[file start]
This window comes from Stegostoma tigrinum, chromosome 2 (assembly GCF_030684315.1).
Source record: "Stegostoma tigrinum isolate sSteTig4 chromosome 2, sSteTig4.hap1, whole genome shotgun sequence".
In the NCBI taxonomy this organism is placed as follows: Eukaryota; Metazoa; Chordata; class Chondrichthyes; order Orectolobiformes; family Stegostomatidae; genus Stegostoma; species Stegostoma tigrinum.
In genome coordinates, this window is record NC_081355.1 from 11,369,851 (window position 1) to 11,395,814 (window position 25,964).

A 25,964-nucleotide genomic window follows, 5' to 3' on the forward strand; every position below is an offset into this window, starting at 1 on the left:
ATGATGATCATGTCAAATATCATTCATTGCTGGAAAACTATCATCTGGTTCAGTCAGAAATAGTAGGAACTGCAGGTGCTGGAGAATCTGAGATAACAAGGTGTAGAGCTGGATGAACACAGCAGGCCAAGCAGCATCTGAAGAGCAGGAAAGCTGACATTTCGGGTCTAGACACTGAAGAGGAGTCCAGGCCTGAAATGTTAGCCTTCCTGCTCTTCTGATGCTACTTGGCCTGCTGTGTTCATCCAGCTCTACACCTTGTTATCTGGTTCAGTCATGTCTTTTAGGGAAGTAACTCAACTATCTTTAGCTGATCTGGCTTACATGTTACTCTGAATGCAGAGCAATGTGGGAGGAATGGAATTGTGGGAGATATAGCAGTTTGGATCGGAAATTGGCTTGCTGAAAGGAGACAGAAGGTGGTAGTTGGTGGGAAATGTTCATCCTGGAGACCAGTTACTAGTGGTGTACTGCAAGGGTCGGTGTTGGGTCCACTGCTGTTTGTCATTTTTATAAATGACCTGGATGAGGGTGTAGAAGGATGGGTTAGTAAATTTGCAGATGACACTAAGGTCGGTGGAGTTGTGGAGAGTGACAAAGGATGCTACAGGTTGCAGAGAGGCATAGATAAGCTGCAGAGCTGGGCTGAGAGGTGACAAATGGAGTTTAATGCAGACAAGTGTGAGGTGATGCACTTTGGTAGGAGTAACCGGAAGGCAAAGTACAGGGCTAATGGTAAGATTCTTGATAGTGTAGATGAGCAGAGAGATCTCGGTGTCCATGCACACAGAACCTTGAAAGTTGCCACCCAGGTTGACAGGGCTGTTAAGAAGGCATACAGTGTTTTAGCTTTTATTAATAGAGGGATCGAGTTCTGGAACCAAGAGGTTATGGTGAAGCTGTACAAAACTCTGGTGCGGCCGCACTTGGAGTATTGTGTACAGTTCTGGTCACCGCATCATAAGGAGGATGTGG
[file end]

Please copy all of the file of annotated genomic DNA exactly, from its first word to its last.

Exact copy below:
This window comes from Stegostoma tigrinum, chromosome 2 (assembly GCF_030684315.1).
Source record: "Stegostoma tigrinum isolate sSteTig4 chromosome 2, sSteTig4.hap1, whole genome shotgun sequence".
In the NCBI taxonomy this organism is placed as follows: Eukaryota; Metazoa; Chordata; class Chondrichthyes; order Orectolobiformes; family Stegostomatidae; genus Stegostoma; species Stegostoma tigrinum.
In genome coordinates, this window is record NC_081355.1 from 11,369,851 (window position 1) to 11,395,814 (window position 25,964).

A 25,964-nucleotide genomic window follows, 5' to 3' on the forward strand; every position below is an offset into this window, starting at 1 on the left:
ATGATGATCATGTCAAATATCATTCATTGCTGGAAAACTATCATCTGGTTCAGTCAGAAATAGTAGGAACTGCAGGTGCTGGAGAATCTGAGATAACAAGGTGTAGAGCTGGATGAACACAGCAGGCCAAGCAGCATCTGAAGAGCAGGAAAGCTGACATTTCGGGTCTAGACACTGAAGAGGAGTCCAGGCCTGAAATGTTAGCCTTCCTGCTCTTCTGATGCTACTTGGCCTGCTGTGTTCATCCAGCTCTACACCTTGTTATCTGGTTCAGTCATGTCTTTTAGGGAAGTAACTCAACTATCTTTAGCTGATCTGGCTTACATGTTACTCTGAATGCAGAGCAATGTGGGAGGAATGGAATTGTGGGAGATATAGCAGTTTGGATCGGAAATTGGCTTGCTGAAAGGAGACAGAAGGTGGTAGTTGGTGGGAAATGTTCATCCTGGAGACCAGTTACTAGTGGTGTACTGCAAGGGTCGGTGTTGGGTCCACTGCTGTTTGTCATTTTTATAAATGACCTGGATGAGGGTGTAGAAGGATGGGTTAGTAAATTTGCAGATGACACTAAGGTCGGTGGAGTTGTGGAGAGTGACAAAGGATGCTACAGGTTGCAGAGAGGCATAGATAAGCTGCAGAGCTGGGCTGAGAGGTGACAAATGGAGTTTAATGCAGACAAGTGTGAGGTGATGCACTTTGGTAGGAGTAACCGGAAGGCAAAGTACAGGGCTAATGGTAAGATTCTTGATAGTGTAGATGAGCAGAGAGATCTCGGTGTCCATGCACACAGAACCTTGAAAGTTGCCACCCAGGTTGACAGGGCTGTTAAGAAGGCATACAGTGTTTTAGCTTTTATTAATAGAGGGATCGAGTTCTGGAACCAAGAGGTTATGGTGAAGCTGTACAAAACTCTGGTGCGGCCGCACTTGGAGTATTGTGTACAGTTCTGGTCACCGCATCATAAGGAGGATGTGG